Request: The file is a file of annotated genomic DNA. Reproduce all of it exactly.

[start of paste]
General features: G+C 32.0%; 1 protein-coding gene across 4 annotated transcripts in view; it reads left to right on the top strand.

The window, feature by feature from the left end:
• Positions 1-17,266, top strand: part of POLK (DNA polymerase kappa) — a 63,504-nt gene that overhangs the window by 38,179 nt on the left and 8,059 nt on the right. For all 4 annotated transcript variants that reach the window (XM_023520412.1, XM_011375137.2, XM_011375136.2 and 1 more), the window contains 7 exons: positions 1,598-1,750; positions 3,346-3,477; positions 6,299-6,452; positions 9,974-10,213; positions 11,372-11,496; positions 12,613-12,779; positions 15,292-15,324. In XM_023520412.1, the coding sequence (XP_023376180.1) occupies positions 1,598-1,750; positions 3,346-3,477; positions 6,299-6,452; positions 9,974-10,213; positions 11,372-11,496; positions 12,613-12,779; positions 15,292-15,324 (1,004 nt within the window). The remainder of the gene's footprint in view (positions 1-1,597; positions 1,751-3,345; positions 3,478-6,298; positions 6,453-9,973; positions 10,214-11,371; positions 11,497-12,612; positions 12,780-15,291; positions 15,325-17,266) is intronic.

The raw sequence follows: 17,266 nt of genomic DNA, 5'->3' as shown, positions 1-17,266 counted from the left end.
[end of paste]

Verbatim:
General features: G+C 32.0%; 1 protein-coding gene across 4 annotated transcripts in view; it reads left to right on the top strand.

The window, feature by feature from the left end:
• Positions 1-17,266, top strand: part of POLK (DNA polymerase kappa) — a 63,504-nt gene that overhangs the window by 38,179 nt on the left and 8,059 nt on the right. For all 4 annotated transcript variants that reach the window (XM_023520412.1, XM_011375137.2, XM_011375136.2 and 1 more), the window contains 7 exons: positions 1,598-1,750; positions 3,346-3,477; positions 6,299-6,452; positions 9,974-10,213; positions 11,372-11,496; positions 12,613-12,779; positions 15,292-15,324. In XM_023520412.1, the coding sequence (XP_023376180.1) occupies positions 1,598-1,750; positions 3,346-3,477; positions 6,299-6,452; positions 9,974-10,213; positions 11,372-11,496; positions 12,613-12,779; positions 15,292-15,324 (1,004 nt within the window). The remainder of the gene's footprint in view (positions 1-1,597; positions 1,751-3,345; positions 3,478-6,298; positions 6,453-9,973; positions 10,214-11,371; positions 11,497-12,612; positions 12,780-15,291; positions 15,325-17,266) is intronic.

The raw sequence follows: 17,266 nt of genomic DNA, 5'->3' as shown, positions 1-17,266 counted from the left end.